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Get Delegate from Event's Subscription

, 4 Apr 2009
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This code allows you to get a delegate that subscribed to a Control's event. The technique used is applicable to events in general.

Introduction

This code allows you to get a delegate that subscribed to a Control's event. The technique used is applicable to events in general.

Background

Recently I came across a problem. The task was to extend the functionality of some third-party control. No source code is available, all public classes are sealed. I needed to change the behavior of a button that showed SaveFileDialog and then rendered a report with default settings. There was no way to change the settings of render but to rewrite all control's toolbar.

But all I needed was to change the handler of a Click event on a control's button. To do that, one should unsubscribe old handler (-=) and subscribe a new one (+=). The question is - how to get the old handler when you don't have access to it?

To think about it, the same situation arises when a developer wants to unsubscribe from an anonymous delegate or lambda expression. There is no name to reference them (apart from storing it beforehand in a variable. But anonymous delegates, you know... should stay anonymous).

Research

First let's see the event storing background. I was to modify the behavior of a ToolStripButton so we'll dig from it.

Reflector shows that there are only two events in the ToolStripButton class. But there are a bunch of them in the base ToolStripItem class. The Click event for example is defined like:

public event EventHandler Click
{
    add { base.Events.AddHandler(EventClick, value); }
    remove { base.Events.RemoveHandler(EventClick, value); }
}

We see that there is an Events collection that stores all subscribed delegates. And the kind of event is determined by the key object - EventClick in this case:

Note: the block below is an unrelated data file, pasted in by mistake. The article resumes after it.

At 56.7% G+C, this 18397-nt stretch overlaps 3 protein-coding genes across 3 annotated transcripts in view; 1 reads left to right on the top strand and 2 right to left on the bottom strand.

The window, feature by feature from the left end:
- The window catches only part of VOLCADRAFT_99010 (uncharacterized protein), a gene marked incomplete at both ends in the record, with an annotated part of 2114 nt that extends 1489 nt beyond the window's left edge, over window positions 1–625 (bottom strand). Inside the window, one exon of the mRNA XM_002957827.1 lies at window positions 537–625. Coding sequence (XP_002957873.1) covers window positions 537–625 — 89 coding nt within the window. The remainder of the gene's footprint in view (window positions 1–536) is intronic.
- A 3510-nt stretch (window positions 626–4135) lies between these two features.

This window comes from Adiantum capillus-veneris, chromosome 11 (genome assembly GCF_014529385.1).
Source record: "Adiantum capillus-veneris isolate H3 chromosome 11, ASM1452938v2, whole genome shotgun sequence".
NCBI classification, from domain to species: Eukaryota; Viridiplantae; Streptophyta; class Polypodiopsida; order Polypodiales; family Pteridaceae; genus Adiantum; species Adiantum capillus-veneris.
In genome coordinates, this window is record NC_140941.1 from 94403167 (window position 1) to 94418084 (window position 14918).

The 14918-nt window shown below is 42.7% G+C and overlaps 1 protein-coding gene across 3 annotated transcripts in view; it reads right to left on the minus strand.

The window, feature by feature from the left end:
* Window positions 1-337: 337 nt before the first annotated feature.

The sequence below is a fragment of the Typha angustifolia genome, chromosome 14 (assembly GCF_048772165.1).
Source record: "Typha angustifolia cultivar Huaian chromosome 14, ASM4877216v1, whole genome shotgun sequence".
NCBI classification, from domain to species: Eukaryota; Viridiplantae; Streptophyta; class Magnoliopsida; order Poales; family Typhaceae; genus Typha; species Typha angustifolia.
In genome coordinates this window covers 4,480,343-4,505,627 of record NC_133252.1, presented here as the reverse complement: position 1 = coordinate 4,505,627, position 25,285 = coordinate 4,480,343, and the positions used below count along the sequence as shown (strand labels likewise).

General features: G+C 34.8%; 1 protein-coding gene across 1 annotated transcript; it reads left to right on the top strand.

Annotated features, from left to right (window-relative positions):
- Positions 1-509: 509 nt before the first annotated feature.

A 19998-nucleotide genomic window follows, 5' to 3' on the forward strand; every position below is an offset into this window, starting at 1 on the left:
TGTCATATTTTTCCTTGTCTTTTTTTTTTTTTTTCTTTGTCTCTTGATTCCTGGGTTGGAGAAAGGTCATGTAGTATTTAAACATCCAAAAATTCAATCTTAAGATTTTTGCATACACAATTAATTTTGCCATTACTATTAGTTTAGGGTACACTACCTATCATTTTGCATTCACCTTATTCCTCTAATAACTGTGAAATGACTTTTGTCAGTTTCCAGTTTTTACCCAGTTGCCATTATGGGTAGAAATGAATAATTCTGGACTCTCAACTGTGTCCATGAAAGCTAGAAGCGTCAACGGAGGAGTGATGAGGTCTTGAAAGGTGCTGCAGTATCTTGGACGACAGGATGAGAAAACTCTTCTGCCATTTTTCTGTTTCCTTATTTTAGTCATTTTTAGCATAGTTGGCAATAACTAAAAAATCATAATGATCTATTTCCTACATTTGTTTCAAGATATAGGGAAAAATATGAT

public abstract class ToolStripItem: Component, ...
{
    ...
    internal static readonly object EventClick;
    ...
}

The Events collection (of type EventHandlerList) is stored in System.ComponentModel.Component class and has an interesting method Find:

public sealed class EventHandlerList : ...
{
    ...
    private ListEntry Find(object key);
    ...
    private sealed class ListEntry
    {
        ...
        internal Delegate handler;
        ...
    }
}

Implementation

In summary, to get access to a delegate that subscribed to the Click event, one could write something like:

control.Events.Find( control.EventClick ).handler 

But encapsulation won't allow it. Luckily there is a way to achieve that - reflection. The code will be:

var handler = (EventHandler) GetDelegate( toolStripButton, "EventClick" );
private static object GetDelegate( Component issuer, string keyName )
{
    // Get key value for a Click Event
    var key = issuer
        .GetType( )
        .GetField( keyName, BindingFlags.Static | 
		BindingFlags.NonPublic | BindingFlags.FlattenHierarchy )
        .GetValue( null );
    // Get events value to get access to subscribed delegates list
    var events = typeof( Component )
        .GetField( "events", BindingFlags.Instance | BindingFlags.NonPublic )
        .GetValue( issuer );
    // Find the Find method and use it to search up listEntry for corresponding key
    var listEntry = typeof( EventHandlerList )
        .GetMethod( "Find", BindingFlags.NonPublic | BindingFlags.Instance )
        .Invoke( events, new object[] { key } );
    // Get handler value from listEntry 
    var handler = listEntry
        .GetType( )
        .GetField( "handler", BindingFlags.Instance | BindingFlags.NonPublic )
        .GetValue( listEntry );
    return handler;
}

Available event keys (it's not only "EventClick" you know...) can be accessed with a method:

private static IEnumerable<string> GetEventKeysList( Component issuer )
{
    return
        from key in issuer.GetType( ).GetFields( BindingFlags.Static | 
		BindingFlags.NonPublic | BindingFlags.FlattenHierarchy )
        where key.Name.StartsWith( "Event" )
        select key.Name;
}

The code with the article contains a project that demonstrates all techniques described.

Conclusion

The event manipulation syntax in C# was made restrictive with a purpose. It will not break event encapsulation. It is by design and it is the right thing.

A situation when you need to access an unknown delegate that subscribed to a known event is rare. But it exists. I hope this article saved you some time when you came across such a problem.

History

  • 5th April, 2009: Initial post

License

This article, along with any associated source code and files, is licensed under The Code Project Open License (CPOL)

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About the Author

Alexander Kostikov

Russian Federation Russian Federation
No Biography provided

Comments and Discussions

 
QuestionPotential uses? PinmemberDmitri Nesteruk4-Apr-09 23:55 
AnswerRe: Potential uses? PinmemberAlexander Kostikov5-Apr-09 7:13 
AnswerRe: Potential uses? PinmemberOrlandoCurioso5-Apr-09 9:28 

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